The family of a nine-year-old girl diagnosed with an inoperable brain tumour five years after her mother and baby sister died said a new medical trial in Mexico has given them "hope".
Paula Newman said their lives were "shattered into a million pieces" when they found out her niece Lucy Moroney, from Wirral, had a malignant tumour.
She said Alder Hey Children's Hospital told the family it was terminal.
They are aiming to raise £300,000 to fund the "promising" trial, she said.
Lucy, from Heswall, was diagnosed with Grade 4 Diffuse Intrinsic Pontine Glioma (DIPG) and the hospital could only offer her palliative care, Ms Newman said.
She said she was told by doctors Lucy had "approximately nine months [to live] if she underwent radiotherapy... if she didn't it could be as little as three months".
The family has set up a fundraising page to fund "alternative treatments" not offered on the NHS which may prolong or save her life abroad.
They say an intra-arterial chemotherapy treatment in Monterrey, Mexico, "looks promising".
The mother of seven-year-old Luke Stewart, from Tranent, East Lothian, Scotland, who has DIPG and is currently having the treatment said it was helping to improve the quality of his life.
Lucy's father Joe Moroney said despite the "grim diagnosis" he was determined to "do everything to save her".
He said the family, inspired by his daughter who was "always smiling", was "going to cling to every bit of hope... to find a cure".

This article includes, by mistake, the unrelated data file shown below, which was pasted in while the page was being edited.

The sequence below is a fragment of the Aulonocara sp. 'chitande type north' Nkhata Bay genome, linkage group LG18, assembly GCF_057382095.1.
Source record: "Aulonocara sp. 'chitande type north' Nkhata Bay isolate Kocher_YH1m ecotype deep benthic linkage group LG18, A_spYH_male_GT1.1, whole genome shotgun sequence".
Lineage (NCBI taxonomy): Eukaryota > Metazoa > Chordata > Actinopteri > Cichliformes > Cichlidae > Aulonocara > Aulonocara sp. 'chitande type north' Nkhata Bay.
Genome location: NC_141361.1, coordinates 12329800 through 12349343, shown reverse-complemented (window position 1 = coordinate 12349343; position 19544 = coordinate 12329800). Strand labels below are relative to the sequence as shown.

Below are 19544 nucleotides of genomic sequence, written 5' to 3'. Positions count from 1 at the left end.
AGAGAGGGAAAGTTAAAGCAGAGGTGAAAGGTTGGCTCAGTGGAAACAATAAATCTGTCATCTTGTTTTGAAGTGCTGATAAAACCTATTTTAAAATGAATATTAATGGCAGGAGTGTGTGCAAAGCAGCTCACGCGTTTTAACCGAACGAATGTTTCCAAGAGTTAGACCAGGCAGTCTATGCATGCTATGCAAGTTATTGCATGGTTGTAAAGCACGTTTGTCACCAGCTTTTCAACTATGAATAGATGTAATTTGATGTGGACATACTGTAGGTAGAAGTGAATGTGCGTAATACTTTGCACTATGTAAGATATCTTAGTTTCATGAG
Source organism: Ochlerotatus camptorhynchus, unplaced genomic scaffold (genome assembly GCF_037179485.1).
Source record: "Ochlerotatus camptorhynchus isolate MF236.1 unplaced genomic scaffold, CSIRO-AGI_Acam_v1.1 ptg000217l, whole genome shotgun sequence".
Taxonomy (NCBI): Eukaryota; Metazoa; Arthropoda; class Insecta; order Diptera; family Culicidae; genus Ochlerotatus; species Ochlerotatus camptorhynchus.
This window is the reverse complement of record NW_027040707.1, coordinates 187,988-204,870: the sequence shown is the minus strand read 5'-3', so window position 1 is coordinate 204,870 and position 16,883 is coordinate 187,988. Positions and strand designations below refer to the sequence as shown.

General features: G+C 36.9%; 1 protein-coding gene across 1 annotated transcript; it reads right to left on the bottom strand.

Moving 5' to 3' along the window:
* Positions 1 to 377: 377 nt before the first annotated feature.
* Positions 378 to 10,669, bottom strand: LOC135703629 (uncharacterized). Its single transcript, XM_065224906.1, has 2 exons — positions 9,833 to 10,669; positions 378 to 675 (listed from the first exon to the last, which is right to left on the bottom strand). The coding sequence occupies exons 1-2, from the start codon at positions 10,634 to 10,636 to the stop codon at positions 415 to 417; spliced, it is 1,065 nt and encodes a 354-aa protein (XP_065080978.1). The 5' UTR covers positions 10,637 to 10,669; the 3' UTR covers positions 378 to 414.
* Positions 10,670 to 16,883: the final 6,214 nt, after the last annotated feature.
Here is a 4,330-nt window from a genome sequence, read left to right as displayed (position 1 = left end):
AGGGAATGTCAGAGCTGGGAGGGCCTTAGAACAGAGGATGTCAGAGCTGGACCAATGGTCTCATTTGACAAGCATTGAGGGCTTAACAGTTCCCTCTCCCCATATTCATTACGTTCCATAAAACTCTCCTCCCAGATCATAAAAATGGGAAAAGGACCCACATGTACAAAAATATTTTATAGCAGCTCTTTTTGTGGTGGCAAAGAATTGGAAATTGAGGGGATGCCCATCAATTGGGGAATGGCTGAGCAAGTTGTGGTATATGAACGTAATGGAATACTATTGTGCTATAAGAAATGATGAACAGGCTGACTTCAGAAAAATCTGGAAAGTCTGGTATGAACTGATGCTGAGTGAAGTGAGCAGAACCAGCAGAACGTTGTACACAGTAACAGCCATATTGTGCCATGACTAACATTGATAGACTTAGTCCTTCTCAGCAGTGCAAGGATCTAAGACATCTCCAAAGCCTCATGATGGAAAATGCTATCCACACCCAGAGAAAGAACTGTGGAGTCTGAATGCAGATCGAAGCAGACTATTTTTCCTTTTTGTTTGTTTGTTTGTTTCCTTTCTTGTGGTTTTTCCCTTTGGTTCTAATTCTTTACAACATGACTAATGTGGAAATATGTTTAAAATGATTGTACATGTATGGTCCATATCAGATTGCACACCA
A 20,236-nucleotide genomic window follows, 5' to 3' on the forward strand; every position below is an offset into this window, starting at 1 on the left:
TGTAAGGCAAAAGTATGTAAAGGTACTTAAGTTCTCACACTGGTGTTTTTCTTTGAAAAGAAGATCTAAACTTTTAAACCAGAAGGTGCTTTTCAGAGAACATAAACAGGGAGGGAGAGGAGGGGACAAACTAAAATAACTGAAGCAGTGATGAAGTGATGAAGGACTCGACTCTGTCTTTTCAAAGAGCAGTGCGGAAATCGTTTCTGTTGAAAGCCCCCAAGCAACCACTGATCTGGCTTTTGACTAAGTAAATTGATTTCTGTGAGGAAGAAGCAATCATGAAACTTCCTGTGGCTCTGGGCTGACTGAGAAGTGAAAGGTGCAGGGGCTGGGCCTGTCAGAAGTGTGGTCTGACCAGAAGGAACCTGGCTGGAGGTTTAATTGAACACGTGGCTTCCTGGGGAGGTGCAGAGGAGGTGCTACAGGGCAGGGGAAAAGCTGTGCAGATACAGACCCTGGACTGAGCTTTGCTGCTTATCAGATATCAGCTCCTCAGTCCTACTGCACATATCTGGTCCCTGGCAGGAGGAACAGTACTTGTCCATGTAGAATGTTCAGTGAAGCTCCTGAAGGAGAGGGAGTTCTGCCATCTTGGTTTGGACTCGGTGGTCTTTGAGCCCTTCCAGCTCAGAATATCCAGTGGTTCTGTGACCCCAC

Lucy's mother Nicola died at 33 from a sudden cardiac arrest due to an undiagnosed heart condition in 2012, Mr Moroney said.
She was 24 weeks pregnant at the time. Her baby, Ruby, was born by Caesarean section and lived for 14 hours.
Mr Moroney said: "I couldn't fight for Nicola so I am going to fight as hard as I can for Lucy."
Her parents promised one day they would take her swimming with dolphins so Mr Moroney said he was determined to fulfil her dream before his daughter's condition deteriorated.
Diffuse Intrinsic Pontine Glioma
• A type of high grade brain tumour which tends to grow quickly and is more likely to spread to other parts of the brain or spinal cord.
• DIPGs originate in an area of the brain, and more specifically the brainstem, called the pons.
• The pons is an area deep within the lower part of the brain responsible for a number of critical bodily functions, such as breathing, sleeping and blood pressure.
• A child with a DIPG may display abnormal alignment of the eyes or/and double vision, weakness of facial muscles or facial asymmetry, arm and leg weakness, unstable balance and co-ordination or difficulties walking and speaking.
Source: Brain Tumour Charity